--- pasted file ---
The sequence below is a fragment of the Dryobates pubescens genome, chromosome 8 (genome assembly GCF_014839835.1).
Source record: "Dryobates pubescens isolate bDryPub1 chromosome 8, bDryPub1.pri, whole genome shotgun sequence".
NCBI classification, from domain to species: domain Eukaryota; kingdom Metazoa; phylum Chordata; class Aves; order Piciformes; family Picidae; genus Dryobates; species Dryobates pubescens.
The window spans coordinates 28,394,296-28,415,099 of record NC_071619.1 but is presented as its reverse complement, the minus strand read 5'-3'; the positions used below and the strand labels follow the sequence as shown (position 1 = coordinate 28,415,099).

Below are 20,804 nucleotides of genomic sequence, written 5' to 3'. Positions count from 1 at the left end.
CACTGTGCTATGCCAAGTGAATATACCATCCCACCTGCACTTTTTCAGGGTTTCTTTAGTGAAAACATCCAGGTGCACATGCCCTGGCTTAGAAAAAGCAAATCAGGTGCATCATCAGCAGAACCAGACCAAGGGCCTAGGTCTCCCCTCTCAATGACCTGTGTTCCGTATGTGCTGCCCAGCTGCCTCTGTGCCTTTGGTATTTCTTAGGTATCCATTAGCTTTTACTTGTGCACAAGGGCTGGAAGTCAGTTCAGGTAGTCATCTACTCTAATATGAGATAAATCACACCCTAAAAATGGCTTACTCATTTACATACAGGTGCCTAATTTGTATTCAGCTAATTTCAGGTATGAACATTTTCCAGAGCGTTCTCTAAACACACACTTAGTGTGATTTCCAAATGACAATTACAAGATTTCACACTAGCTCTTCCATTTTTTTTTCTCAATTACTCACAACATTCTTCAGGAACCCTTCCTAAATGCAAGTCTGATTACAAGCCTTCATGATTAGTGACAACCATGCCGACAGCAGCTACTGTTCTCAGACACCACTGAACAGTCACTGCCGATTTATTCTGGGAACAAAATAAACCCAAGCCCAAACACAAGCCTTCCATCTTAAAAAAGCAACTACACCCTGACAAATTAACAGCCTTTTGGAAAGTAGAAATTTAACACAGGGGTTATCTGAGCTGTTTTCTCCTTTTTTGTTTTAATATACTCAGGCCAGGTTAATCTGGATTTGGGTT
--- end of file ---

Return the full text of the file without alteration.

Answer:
The sequence below is a fragment of the Dryobates pubescens genome, chromosome 8 (genome assembly GCF_014839835.1).
Source record: "Dryobates pubescens isolate bDryPub1 chromosome 8, bDryPub1.pri, whole genome shotgun sequence".
NCBI classification, from domain to species: domain Eukaryota; kingdom Metazoa; phylum Chordata; class Aves; order Piciformes; family Picidae; genus Dryobates; species Dryobates pubescens.
The window spans coordinates 28,394,296-28,415,099 of record NC_071619.1 but is presented as its reverse complement, the minus strand read 5'-3'; the positions used below and the strand labels follow the sequence as shown (position 1 = coordinate 28,415,099).

Below are 20,804 nucleotides of genomic sequence, written 5' to 3'. Positions count from 1 at the left end.
CACTGTGCTATGCCAAGTGAATATACCATCCCACCTGCACTTTTTCAGGGTTTCTTTAGTGAAAACATCCAGGTGCACATGCCCTGGCTTAGAAAAAGCAAATCAGGTGCATCATCAGCAGAACCAGACCAAGGGCCTAGGTCTCCCCTCTCAATGACCTGTGTTCCGTATGTGCTGCCCAGCTGCCTCTGTGCCTTTGGTATTTCTTAGGTATCCATTAGCTTTTACTTGTGCACAAGGGCTGGAAGTCAGTTCAGGTAGTCATCTACTCTAATATGAGATAAATCACACCCTAAAAATGGCTTACTCATTTACATACAGGTGCCTAATTTGTATTCAGCTAATTTCAGGTATGAACATTTTCCAGAGCGTTCTCTAAACACACACTTAGTGTGATTTCCAAATGACAATTACAAGATTTCACACTAGCTCTTCCATTTTTTTTTCTCAATTACTCACAACATTCTTCAGGAACCCTTCCTAAATGCAAGTCTGATTACAAGCCTTCATGATTAGTGACAACCATGCCGACAGCAGCTACTGTTCTCAGACACCACTGAACAGTCACTGCCGATTTATTCTGGGAACAAAATAAACCCAAGCCCAAACACAAGCCTTCCATCTTAAAAAAGCAACTACACCCTGACAAATTAACAGCCTTTTGGAAAGTAGAAATTTAACACAGGGGTTATCTGAGCTGTTTTCTCCTTTTTTGTTTTAATATACTCAGGCCAGGTTAATCTGGATTTGGGTT